I digress. No shower is as good as the one after you've come in from working outdoors all morning. Nor can any meal following that shower ever taste so good. No beer can ever quite taste like the one after the meal after the shower after working like a common dog outside in the rain all morning.

As for (bloody!) ruffe? After tonight's fishing club meeting and putting an epoch's fishing experience to work I have a new nailed-on, you cannot bend it venue...... but I first need to wait for the waters to subside.
Here are the scores tonight.


Sunday, 3 October 2010

River Anker After (Bloody!) Ruffe.

Friday 1st October, 14:00 - 16:30. River Anker at Tamworth. Heavy rain.

The Ryder Cup was forced to halt proceedings this morning because of heavy rain at Celtic Manor in Wales. By mid morning the deluge had reached the Midlands and the skies were dark overhead when I left work. The wind was also gusting strongly and neither relented whilst I was on the bank.

This was the first time I've fished the river Anker. I was following yet another ruffe tip this afternoon in my marathon attempt to catch the little fish in this years record weight challenge.

The Anker flows out of Nuneaton tracking the Coventry canal along most of its length before its confluence with the Tame in Tamworth about half a mile downstream from where I was fishing. And what a lovely looking river it is. Here, almost at its terminus, the water was clear, purposefully flowing and quite deep.

I started by stret-pegging a couple of maggots over some droppered chopped worm and earth.

It was quite a slow start in this first swim, I only caught a couple of small roach.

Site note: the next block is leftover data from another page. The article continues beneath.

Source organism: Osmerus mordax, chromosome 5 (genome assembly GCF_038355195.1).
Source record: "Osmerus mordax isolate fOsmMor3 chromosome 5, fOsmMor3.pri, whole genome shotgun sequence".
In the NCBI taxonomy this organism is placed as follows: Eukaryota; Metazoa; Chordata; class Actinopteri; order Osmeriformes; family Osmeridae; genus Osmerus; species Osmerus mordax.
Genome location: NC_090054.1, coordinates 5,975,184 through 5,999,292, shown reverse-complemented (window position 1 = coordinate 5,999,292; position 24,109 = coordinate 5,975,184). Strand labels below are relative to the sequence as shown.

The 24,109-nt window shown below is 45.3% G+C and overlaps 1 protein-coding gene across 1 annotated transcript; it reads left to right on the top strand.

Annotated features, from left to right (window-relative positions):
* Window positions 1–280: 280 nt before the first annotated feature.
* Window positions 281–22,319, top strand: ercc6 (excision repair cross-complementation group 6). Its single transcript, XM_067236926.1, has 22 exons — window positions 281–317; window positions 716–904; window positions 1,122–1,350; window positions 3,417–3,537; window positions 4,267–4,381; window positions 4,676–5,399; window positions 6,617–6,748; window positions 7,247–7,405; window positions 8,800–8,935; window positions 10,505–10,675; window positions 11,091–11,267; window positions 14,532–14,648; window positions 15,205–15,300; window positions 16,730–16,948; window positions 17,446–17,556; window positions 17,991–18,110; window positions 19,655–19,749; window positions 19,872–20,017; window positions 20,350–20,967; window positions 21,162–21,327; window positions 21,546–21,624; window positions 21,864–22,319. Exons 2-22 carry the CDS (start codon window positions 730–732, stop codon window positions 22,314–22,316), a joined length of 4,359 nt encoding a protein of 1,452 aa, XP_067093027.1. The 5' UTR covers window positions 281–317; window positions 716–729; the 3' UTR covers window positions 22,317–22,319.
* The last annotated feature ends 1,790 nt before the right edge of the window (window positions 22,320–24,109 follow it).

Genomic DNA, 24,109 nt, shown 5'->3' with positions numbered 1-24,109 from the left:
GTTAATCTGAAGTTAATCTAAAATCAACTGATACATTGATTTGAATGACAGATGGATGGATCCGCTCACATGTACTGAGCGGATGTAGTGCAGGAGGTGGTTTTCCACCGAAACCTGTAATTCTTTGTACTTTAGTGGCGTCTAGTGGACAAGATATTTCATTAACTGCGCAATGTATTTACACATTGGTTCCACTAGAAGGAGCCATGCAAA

The river was metamorphosing in front of my eyes. When I started fishing I was swinging out into slow gliding water down the near edge, just off the crease of the main flow. Within an hour the force of the current had increased and with it my crease had all but disappeared. I thought this might now be a little too fast for the little ruffe and so moved downstream a peg to a big slowly rotating back eddy.

I started with my bait on the deck again but second cast a perch grabbed the maggots on the way down.

My stret-pegging approach no longer felt right for this slacker water so I made a few adjustments and quickly transformed my set up into a regular float outfit. Bites were more frequent after the change and I bagged a few more perch and roach letting the bait drift round the eddy. I tried a small worm but all the fish came to maggot.

With only half an hour left before home time I moved downstream one peg further. I figured my gear couldn't get any more wet than it was and I was really enjoying myself picking up a fish here and there in the moving water without really baiting up the swim.

In the third swim, which had a strong flow on the far bank with a very slow current on the near side, I droppered in one of 'chops and earth' and one of maggots. Here I caught mainly chublets and one gudgeon.

Contrast the water colour with previous photo.

By now the river was visibly swelling after the rain of  the day. It was changing colour from clear to dusty too.

I called it a day and made my way home in the pouring rain via the midlands motorway network and listened to Ryder Cup commentary on the radio in which the commentators described the bright sun the players were now bathed in.